Menopause - the price of having the good luck to grow older and wiser. But getting through it, ah, there's the rub. Young women skeptical about the pharma monopoly only have to look at what their older sisters went through when the medical establishment handed out hormone replacement therapy at every hot flash and then were forced to backtrack when the rates of HRT-related cancer, heart disease and strokes started climbing.
Nowadays we hear a lot about "natural" or "bioidentical" hormones derived from plant sources, available by prescription and compounded by pharmacists. Many tout these as much safer than drug company concoctions. Witness the TV appearances of Suzanne Somers, of 70s bimbo fame, who has written two books on the subject.
But beware - there's little agreement over the evidence that natural hormones are what the body wants.
What the experts say
"[In natural HRT], the three sex hormones, estrogen, progesterone and testosterone, are extracted from wild yams and soya beans. We do a saliva test to determine which are in an imbalanced state. Mostly we use creams. Creams are absorbed more quickly than pills, so you can use smaller doses. One would assume this would mean fewer side effects. Sales reps for drug companies tell doctors that bioidentical hormone therapy does not have evidence-based medicine to support it. But studies using Premarin, for example, are often paid for by the Ayerst company. Don't get me wrong - I'm not anti-drug-company. I'm a pharmacist. I have concerns, though, about the way women are treated. I use a bioidentical approach because I think it's safer."
RAY BANNISTER, pharmacist consultant, Saskatoon
"[The hormone formula promoted by Somers] is not something in my armamentarium because there have been no studies showing that the amount of progesterone prescribed in the formulation is safe to prevent uterine cancer. The philosophy behind bioidentical hormones is good, but the safety data does not exist. Also, these can vary between batches because they are a compounded medication [mixed for a particular customer] and there is no standardization. Pharmaceutial companies use the same so-called natural source of estradiol, a soy product, that naturopaths use. The data on whether the progesterone cream is adequate to prevent endometrial growth is limited."
WENDY WOLFMAN, director, menopause unit, Mt. Sinai Hospital, Toronto
"Bioidenticals are God's own natural plan for women. Conventional therapies do not belong in the body. They're synthetic, and the body knows they're foreign. A synthetic progestin is not identical to the body's own progesterone. It will be too powerful. Bioidenticals are not available over the counter in Canada. If I give a prescription for 1 per cent of progesterone, the compounding pharmacist must make that exactly to the prescription. It is more accurate than taking a pill. How can you possibly imagine that one pill would fit a person who weighs 100 pounds and a person who weighs 200? With cream, you can change the dose according to the patient's needs. But pharmacists have to be trained in compounding."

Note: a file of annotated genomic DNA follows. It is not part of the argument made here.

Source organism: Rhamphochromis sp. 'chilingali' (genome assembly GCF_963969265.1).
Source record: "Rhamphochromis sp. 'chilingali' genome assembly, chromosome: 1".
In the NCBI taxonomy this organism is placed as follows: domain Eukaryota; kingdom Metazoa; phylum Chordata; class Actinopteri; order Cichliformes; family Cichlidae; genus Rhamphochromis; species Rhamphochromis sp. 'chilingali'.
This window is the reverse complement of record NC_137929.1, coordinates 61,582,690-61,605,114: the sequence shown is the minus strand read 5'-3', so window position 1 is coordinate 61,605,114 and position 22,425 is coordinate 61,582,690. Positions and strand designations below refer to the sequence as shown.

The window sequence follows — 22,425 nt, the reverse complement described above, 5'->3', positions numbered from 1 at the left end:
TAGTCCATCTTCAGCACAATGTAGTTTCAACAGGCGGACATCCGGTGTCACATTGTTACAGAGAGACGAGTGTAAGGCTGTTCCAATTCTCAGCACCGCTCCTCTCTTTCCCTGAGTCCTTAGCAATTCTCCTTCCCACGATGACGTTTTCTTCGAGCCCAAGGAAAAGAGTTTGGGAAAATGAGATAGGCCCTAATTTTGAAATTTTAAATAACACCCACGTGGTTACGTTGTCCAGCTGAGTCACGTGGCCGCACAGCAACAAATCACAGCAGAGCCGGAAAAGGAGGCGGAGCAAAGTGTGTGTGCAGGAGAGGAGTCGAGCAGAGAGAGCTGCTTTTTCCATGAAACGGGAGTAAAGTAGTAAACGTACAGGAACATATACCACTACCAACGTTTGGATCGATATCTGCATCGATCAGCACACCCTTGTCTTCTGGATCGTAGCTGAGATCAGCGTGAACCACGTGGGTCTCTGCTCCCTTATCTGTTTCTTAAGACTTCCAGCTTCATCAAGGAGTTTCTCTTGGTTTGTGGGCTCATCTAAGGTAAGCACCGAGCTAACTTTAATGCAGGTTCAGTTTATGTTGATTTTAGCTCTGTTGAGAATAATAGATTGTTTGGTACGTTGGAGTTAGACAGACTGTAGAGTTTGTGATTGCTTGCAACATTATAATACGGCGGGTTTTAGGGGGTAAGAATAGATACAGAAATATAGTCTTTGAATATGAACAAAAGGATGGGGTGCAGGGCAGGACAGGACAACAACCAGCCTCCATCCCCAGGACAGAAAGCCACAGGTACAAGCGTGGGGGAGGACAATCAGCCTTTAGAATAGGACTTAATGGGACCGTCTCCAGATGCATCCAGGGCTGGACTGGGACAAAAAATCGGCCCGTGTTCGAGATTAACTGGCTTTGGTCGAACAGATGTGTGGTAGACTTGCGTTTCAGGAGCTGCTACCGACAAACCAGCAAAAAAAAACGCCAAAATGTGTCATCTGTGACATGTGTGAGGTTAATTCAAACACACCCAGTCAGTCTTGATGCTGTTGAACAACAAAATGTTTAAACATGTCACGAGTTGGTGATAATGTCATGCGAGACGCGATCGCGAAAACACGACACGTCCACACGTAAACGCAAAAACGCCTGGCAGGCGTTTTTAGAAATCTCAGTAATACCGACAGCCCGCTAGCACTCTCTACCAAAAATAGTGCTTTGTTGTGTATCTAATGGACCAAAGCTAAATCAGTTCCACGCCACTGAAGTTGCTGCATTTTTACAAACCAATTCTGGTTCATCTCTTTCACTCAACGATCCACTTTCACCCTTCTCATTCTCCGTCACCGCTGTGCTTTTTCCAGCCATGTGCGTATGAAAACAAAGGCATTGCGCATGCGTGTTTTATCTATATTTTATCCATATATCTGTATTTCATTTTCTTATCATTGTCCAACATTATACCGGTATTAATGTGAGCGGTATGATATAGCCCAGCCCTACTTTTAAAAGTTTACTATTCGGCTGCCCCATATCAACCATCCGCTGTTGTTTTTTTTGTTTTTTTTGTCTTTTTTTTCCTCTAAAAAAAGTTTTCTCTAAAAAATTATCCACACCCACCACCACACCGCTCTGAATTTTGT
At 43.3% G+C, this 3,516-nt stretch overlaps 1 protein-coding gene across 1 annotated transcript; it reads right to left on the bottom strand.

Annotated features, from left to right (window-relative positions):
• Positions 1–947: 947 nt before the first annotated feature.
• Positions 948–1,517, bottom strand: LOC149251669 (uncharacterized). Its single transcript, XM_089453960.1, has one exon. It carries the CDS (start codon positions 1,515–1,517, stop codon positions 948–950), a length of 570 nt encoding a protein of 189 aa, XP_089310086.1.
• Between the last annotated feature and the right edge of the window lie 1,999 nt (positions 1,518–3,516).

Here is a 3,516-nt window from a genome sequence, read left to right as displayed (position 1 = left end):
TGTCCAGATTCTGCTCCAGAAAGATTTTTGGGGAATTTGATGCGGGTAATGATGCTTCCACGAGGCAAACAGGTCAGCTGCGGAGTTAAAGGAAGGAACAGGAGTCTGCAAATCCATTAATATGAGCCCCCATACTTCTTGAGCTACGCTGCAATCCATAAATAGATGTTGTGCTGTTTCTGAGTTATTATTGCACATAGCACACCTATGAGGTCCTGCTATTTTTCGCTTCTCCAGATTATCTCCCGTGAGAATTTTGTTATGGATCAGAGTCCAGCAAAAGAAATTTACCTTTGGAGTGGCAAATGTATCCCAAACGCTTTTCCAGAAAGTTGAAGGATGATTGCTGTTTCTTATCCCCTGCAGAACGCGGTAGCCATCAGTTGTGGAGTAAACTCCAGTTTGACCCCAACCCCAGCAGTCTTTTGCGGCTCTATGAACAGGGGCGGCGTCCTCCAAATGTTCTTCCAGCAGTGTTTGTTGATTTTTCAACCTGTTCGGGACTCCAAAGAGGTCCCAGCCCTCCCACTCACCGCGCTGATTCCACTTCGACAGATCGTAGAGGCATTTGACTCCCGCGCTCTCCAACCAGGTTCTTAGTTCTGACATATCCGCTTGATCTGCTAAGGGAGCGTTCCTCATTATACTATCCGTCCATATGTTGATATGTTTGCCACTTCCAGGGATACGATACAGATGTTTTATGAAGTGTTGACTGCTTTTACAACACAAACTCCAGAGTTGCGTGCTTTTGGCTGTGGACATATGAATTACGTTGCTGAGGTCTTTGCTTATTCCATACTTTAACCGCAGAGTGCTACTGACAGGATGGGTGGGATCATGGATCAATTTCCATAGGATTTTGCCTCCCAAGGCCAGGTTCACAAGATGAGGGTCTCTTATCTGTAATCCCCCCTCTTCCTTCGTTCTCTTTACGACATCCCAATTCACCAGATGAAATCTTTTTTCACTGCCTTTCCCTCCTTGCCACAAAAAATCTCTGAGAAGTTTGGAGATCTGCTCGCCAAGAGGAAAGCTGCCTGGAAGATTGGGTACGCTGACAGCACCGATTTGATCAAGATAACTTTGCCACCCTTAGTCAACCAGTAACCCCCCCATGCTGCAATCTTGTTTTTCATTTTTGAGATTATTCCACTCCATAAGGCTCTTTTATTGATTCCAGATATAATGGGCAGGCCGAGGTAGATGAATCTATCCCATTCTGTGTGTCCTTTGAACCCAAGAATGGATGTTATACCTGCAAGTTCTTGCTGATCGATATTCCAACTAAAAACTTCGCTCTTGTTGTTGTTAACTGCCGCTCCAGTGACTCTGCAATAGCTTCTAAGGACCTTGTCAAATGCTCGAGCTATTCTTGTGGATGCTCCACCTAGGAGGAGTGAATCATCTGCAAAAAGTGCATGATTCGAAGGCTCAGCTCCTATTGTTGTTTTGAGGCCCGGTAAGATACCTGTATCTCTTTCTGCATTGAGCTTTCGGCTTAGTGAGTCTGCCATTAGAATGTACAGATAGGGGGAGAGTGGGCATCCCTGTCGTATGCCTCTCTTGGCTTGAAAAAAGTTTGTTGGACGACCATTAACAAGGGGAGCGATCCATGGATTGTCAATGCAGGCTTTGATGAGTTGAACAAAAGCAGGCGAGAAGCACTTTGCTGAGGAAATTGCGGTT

ALVIN PETTLE, MD obstetrics and gynecology, integrative medicine, Toronto
"A compounding pharmacy can make a product not available commercially and not regulated by Health Canada or the FDA. People market these products as safer than regulated products, but there is no proof that is the case. There's an evil triangle: physicians who say they know about special HRT, compounding pharmacists who make it and the poor women facing licensed professionals promoting a product not shown to be safe. Some products advertised as bioidentical hormones are the same as some regulated products. These are at least as dangerous as and sometimes more so than regulated hormones. There are also questions about the quality of the material. This stuff is probably coming from outside North America, from unregulated facilities."
LARRY SASICH, chair, department of pharmacy practice, Lake Erie College of Osteopathic Medicine School of Pharmacy, consultant for Public Citizen, Erie, Pennsylvania
"The naturopathic approach would be to try to supply something that mimics the role of the body's hormones. The number-one herb for menopause is black cohosh. Then you have red clover. A gentler approach is to use ground flax seeds, which have weaker phyto-estrogenic properties. Soy isoflavins can also be taken. Though dong quai is well respected for its phyto-estrogenic properties, I don't usually use it because there has been some discussion about its safety. Acupuncture also works."
OREST SZCZURKO, naturopath, Mississauga